AppArmorObjectLabeling

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AppArmor Policy Table of Contents

AppArmor Object Labeling Table of Contents

Introduction

AppArmor is a variant of DTE and as such most objects typing or labels are derived from the domain (profiles) rules, instead of being explicitly stored on the object.

blah, blah, blah

Definitions

  • domain: the set of profiles that defines a subjects confinement. It may be a single profile or a stack.
  • domain/subject label: the label on a subject or proxy
  • domain/subject type: The domain/subject type is derived from the domain label, allowing for permission lookup without computing conditionals
  • explicit label: a label that is explicitly stored on an object
  • implied label: an object label that is found from the set of profiles that can access the object.
  • label: a unique name used by policy to help identify confinement.
  • object: A resource, file, record, message, .., that a subject interacts with.
  • object label: the label on an object.
  • object type: The object type is derived from the domain label and object label resulting in a reference that can be used to compute object access permissions without computing conditions.
  • profile: The profile is a label with rules and is the base unit of task confinement in AppArmor. Each profile has a unique name, some control flags, and a white list that defines the sets of rules and relations that govern what permissions a task will have.
  • proxy: A task or object that is acting on the behalf of a subject. It uses the domain/subjects label to determine the set of rules to enforce.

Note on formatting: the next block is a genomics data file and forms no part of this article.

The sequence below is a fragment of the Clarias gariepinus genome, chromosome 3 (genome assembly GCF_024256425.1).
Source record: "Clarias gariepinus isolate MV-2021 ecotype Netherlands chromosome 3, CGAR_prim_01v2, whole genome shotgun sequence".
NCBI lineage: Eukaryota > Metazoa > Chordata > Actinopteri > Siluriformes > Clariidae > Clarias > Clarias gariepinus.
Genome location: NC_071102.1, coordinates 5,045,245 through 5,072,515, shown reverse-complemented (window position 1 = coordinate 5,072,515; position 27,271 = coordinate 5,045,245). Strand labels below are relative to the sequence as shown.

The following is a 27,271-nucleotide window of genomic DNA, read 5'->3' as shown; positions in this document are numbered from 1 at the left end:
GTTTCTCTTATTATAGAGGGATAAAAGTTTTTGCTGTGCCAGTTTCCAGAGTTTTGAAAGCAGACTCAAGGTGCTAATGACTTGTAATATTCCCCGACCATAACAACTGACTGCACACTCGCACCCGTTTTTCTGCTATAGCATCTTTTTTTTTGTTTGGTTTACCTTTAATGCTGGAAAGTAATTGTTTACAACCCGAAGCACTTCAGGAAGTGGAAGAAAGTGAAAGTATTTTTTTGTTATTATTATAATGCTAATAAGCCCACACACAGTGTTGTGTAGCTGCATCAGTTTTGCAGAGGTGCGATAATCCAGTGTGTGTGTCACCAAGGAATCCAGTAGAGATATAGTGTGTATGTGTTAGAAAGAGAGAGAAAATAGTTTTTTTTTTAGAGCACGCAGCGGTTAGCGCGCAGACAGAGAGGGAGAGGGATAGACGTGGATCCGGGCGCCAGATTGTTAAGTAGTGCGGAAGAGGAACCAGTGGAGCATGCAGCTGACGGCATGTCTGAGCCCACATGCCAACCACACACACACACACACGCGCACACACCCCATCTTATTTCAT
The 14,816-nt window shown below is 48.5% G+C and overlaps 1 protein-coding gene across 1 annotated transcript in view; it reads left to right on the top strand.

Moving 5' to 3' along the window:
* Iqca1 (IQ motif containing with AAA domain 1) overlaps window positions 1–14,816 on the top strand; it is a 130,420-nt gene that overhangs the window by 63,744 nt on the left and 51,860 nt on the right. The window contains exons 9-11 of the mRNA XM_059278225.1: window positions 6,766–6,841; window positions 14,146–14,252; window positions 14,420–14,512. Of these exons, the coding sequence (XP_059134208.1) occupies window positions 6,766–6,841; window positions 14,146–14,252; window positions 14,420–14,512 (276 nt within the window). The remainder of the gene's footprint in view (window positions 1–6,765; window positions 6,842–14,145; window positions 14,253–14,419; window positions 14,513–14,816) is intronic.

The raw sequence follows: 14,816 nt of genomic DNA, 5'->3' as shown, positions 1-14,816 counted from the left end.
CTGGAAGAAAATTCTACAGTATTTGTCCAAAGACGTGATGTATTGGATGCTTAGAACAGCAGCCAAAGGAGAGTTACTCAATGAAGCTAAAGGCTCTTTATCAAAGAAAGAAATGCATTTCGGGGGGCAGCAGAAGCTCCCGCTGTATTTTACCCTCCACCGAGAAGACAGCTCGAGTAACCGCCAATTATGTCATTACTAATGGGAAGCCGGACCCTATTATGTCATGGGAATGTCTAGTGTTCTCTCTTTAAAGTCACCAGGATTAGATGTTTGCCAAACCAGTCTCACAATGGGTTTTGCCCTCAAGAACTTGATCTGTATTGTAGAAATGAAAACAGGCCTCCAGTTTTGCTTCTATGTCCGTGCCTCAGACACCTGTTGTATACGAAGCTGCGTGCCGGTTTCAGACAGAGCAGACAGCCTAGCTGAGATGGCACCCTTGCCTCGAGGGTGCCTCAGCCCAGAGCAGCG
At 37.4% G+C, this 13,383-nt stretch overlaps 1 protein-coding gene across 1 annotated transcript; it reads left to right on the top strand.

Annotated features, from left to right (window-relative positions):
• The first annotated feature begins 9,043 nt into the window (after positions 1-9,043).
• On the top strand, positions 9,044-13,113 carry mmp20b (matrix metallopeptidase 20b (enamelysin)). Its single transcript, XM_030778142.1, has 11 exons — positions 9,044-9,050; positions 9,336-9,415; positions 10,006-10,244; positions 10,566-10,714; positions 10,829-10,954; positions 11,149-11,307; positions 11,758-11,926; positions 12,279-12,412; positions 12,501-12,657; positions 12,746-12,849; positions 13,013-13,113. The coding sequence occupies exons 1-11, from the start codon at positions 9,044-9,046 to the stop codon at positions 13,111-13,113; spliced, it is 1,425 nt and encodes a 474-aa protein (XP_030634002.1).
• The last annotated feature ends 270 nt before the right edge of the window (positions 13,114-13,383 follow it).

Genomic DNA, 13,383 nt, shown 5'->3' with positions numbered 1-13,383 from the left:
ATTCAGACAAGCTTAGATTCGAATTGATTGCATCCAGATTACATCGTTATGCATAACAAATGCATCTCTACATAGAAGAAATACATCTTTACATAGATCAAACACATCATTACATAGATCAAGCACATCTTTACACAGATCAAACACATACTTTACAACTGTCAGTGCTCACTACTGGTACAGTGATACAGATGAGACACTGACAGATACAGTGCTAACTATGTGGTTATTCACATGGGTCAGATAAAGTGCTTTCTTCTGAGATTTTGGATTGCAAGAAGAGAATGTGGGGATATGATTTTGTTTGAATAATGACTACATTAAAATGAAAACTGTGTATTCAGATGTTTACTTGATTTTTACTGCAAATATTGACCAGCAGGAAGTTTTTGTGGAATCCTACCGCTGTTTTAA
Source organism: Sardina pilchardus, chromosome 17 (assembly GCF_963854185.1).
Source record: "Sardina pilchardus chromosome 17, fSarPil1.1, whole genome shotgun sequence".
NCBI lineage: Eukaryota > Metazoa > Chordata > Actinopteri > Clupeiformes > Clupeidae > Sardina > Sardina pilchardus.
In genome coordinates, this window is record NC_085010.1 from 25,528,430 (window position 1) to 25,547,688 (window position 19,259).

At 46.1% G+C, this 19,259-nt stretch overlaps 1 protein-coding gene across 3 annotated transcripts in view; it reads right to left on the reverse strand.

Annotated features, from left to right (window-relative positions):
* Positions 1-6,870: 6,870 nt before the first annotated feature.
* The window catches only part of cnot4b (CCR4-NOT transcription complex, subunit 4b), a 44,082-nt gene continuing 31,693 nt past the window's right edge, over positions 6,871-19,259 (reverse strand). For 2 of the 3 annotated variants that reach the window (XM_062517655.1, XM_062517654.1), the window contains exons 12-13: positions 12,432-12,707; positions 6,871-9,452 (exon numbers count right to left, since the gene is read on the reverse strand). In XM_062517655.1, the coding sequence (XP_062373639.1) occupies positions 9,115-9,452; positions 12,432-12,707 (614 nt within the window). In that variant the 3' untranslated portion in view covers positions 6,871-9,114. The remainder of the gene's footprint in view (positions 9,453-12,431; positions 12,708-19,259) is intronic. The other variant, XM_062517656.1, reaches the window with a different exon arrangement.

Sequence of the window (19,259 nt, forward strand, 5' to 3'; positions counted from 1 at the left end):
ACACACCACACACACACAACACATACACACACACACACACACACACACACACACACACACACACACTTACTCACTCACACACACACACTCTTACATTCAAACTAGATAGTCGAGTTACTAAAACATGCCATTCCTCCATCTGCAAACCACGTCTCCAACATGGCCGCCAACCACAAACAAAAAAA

• subject: An active entity (task/process) or a proxy for a task/process. The labeling on a subject determines the set of rules being enforced.
  • stack: a set of intersecting profiles that define a subjects confinement.
  • type: a value that can be used as part of a tuple to lookup permission. <subject type, object type> -> <permissions>

Implied object labels

The profile(s) on tasks is know as the domain label. When the task is treated as an object its label is used as the object label. If the task is confined by a stack of profiles the label is the stack is the same as the domain intersection used in the first type example.

 eg.
   profile A {
       file r /abc,
   }
profile B { file w /abc, }

which can be expressed in type enforcement as subject | Implied label ---------+--------------- A | A&B B | A&B

When an object is created without an explicit label it will use the creating tasks label as its object label.

Domain object labels on sockets are used as proxies for the set of task that the socket is shared by.

Derived Object types

If an object does not have an explicit label, the label can be computed from the set of profiles that have permission to access the object. The simplest derived object type is the same as the implied object label.

 eg.
   profile A {
       file r /abc,
   }
profile B { file w /abc, }

which can be expressed in type enforcement as subject | object type | permission ---------+-------------+------------- A | A&B | r B | A&B | w
The object type is the intersection of the two domains that have access to the objects.

With more rules the intersections of domains is not enough to express the object type and the domain portion of the type must be split